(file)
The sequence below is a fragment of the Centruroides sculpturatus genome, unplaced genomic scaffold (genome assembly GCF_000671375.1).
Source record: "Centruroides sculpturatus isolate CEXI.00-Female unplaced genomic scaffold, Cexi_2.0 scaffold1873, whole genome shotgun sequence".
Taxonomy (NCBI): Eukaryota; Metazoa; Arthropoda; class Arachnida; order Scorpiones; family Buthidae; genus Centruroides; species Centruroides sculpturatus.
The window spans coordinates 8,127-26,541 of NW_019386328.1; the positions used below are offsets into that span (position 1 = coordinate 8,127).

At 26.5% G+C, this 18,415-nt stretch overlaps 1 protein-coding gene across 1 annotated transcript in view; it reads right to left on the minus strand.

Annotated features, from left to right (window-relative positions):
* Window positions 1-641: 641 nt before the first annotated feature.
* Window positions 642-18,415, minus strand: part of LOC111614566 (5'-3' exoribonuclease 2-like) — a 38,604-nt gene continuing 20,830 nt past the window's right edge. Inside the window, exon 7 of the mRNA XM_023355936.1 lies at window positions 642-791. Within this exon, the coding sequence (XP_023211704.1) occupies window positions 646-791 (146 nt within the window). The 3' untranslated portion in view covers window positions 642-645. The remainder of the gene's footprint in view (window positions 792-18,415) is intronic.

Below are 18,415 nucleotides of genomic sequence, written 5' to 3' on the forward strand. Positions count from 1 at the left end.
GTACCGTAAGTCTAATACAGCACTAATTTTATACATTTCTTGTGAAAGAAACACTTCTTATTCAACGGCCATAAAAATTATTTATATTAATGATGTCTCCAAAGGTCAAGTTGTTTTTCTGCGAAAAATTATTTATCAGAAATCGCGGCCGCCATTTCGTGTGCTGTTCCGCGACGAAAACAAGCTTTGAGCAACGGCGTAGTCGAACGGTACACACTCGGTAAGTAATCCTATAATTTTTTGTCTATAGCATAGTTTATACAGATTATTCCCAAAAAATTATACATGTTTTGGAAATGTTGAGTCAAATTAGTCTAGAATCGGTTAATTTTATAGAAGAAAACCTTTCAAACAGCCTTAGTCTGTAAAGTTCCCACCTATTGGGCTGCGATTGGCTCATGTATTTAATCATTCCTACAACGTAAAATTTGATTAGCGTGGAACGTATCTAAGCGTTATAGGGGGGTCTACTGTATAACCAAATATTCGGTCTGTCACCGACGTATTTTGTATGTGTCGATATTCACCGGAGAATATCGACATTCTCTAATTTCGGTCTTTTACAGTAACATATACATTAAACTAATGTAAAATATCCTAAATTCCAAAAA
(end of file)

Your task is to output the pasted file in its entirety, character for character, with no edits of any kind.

The sequence below is a fragment of the Centruroides sculpturatus genome, unplaced genomic scaffold (genome assembly GCF_000671375.1).
Source record: "Centruroides sculpturatus isolate CEXI.00-Female unplaced genomic scaffold, Cexi_2.0 scaffold1873, whole genome shotgun sequence".
Taxonomy (NCBI): Eukaryota; Metazoa; Arthropoda; class Arachnida; order Scorpiones; family Buthidae; genus Centruroides; species Centruroides sculpturatus.
The window spans coordinates 8,127-26,541 of NW_019386328.1; the positions used below are offsets into that span (position 1 = coordinate 8,127).

At 26.5% G+C, this 18,415-nt stretch overlaps 1 protein-coding gene across 1 annotated transcript in view; it reads right to left on the minus strand.

Annotated features, from left to right (window-relative positions):
* Window positions 1-641: 641 nt before the first annotated feature.
* Window positions 642-18,415, minus strand: part of LOC111614566 (5'-3' exoribonuclease 2-like) — a 38,604-nt gene continuing 20,830 nt past the window's right edge. Inside the window, exon 7 of the mRNA XM_023355936.1 lies at window positions 642-791. Within this exon, the coding sequence (XP_023211704.1) occupies window positions 646-791 (146 nt within the window). The 3' untranslated portion in view covers window positions 642-645. The remainder of the gene's footprint in view (window positions 792-18,415) is intronic.

Below are 18,415 nucleotides of genomic sequence, written 5' to 3' on the forward strand. Positions count from 1 at the left end.
GTACCGTAAGTCTAATACAGCACTAATTTTATACATTTCTTGTGAAAGAAACACTTCTTATTCAACGGCCATAAAAATTATTTATATTAATGATGTCTCCAAAGGTCAAGTTGTTTTTCTGCGAAAAATTATTTATCAGAAATCGCGGCCGCCATTTCGTGTGCTGTTCCGCGACGAAAACAAGCTTTGAGCAACGGCGTAGTCGAACGGTACACACTCGGTAAGTAATCCTATAATTTTTTGTCTATAGCATAGTTTATACAGATTATTCCCAAAAAATTATACATGTTTTGGAAATGTTGAGTCAAATTAGTCTAGAATCGGTTAATTTTATAGAAGAAAACCTTTCAAACAGCCTTAGTCTGTAAAGTTCCCACCTATTGGGCTGCGATTGGCTCATGTATTTAATCATTCCTACAACGTAAAATTTGATTAGCGTGGAACGTATCTAAGCGTTATAGGGGGGTCTACTGTATAACCAAATATTCGGTCTGTCACCGACGTATTTTGTATGTGTCGATATTCACCGGAGAATATCGACATTCTCTAATTTCGGTCTTTTACAGTAACATATACATTAAACTAATGTAAAATATCCTAAATTCCAAAAA